According to Anderson's "Great Migration Begins": Ralph b. Ipswich 15 Feb 1658[/9?]. He was mentioned in a list of names at court held at Salem on 24 Nov. 1685 and there is no further record.
24 Nov 1685: list
The Following information is for Ralph, son of Robert Jr. (abt. 1642 - 1710) and Martha Treadwell.
3 Jun 1707 – Robert Cross deeded his son Ralph Cross all his housing on “the little neck,” on the south side of Jeffrey’s neck where the grantor was then living, Ralph to enjoy two-thirds and to pay the grantor’s son Nathaniel Cross one-third. (Essex Deeds, 19:172)
Administration on the estate of Robert Cross of Ipswich was granted to Martha Cross, his widow, and Nathaniel Cross, his only son, Abraham Foster and James Foster being their sureties, on June 27, 1713. The small property was valued at L79 by Simon Wood and Thomas Hodgkins on July 3, 1713. (Essex Probate, No.6644.
Ralph’s wife Mary Graves was born 18 Feb 1685 in Ipswich, Essex, Mass. Her parents were Samuel GRAVES III and Joanna PEARCE. Mary died in 1711.
When they married in 1705, Ralph was 47 years old and Mary was 20. Ralph’s nephew Robert CROSS II married Mary’s youngest sister Elizabeth GRAVES 26 Sep 1719.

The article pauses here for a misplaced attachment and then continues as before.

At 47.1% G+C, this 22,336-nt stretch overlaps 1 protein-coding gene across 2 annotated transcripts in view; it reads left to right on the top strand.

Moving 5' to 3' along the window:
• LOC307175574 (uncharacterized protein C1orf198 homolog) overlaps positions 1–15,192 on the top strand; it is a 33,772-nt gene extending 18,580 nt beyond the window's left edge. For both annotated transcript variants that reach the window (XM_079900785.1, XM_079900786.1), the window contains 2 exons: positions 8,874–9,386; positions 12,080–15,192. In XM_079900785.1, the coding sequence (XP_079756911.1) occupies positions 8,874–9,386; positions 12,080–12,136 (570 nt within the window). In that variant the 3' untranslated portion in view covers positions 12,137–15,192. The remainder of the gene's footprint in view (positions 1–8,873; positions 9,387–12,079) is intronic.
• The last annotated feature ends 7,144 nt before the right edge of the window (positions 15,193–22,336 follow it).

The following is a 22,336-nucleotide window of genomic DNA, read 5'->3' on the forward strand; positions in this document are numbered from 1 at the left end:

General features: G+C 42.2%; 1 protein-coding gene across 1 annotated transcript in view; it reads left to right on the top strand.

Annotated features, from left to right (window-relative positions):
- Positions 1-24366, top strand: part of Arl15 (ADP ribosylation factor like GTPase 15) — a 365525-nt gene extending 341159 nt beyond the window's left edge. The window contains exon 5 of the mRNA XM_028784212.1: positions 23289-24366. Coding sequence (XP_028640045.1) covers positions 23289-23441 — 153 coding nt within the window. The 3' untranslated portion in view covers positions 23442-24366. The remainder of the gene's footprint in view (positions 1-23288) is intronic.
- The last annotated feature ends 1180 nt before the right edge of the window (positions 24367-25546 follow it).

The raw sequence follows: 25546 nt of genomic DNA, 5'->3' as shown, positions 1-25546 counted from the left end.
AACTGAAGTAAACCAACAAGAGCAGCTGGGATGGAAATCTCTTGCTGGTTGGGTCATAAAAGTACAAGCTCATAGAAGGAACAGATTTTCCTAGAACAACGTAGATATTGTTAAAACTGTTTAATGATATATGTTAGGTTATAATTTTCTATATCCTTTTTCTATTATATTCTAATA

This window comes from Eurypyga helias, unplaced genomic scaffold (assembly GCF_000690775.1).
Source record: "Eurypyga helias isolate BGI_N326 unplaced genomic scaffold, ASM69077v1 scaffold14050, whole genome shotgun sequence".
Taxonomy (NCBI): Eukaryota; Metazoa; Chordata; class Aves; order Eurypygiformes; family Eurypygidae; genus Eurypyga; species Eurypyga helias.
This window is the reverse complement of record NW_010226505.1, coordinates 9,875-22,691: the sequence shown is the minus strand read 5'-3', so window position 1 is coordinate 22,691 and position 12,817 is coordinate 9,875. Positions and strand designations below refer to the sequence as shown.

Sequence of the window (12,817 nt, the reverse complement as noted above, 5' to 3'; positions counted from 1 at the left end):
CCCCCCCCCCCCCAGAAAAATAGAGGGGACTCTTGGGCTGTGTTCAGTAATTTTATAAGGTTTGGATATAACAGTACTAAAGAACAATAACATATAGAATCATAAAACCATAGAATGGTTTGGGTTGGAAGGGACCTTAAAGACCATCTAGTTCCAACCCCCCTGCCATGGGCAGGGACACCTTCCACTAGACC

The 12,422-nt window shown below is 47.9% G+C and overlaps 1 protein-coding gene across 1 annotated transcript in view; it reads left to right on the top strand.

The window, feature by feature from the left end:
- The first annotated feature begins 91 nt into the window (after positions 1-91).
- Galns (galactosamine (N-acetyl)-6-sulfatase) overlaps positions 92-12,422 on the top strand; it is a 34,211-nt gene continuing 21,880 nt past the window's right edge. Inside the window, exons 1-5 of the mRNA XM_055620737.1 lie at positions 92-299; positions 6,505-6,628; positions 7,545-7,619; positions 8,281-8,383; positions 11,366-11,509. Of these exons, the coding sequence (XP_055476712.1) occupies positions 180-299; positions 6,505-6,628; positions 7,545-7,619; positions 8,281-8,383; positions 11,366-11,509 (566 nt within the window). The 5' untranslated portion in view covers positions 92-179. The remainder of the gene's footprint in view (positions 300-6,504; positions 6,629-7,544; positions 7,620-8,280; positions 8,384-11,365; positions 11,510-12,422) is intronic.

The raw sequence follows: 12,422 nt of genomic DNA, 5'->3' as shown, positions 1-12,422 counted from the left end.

The Crosses of Bristol trace their ancestry to Charlenge, now Charlinch, Somersetshire, England. The name appears in the Domesday Book of William the Conqueror, also in the wars of the Crusades. Sir Robert Cross, of Charlenge, was knighted by Queen Elizabeth, in 1602, or heroism, as admiral, against the Spanish Armada and at Cadiz. He died without issue. His coat of arms was brought to this country by Gen. Ralph Cross, of Revolutionary fame. From it, it may be seen that the family sprang from Norman stock and belonged to the landed gentry of England. Closely related to Sir Robert were Robert and John who, in 1637 sailed from Ipswich, England, to Ipswich, Massachusetts. Robert settled in in Newburyport, Mass. John settled in Methuen, Mass., where eight generations have lived in a house still standing.
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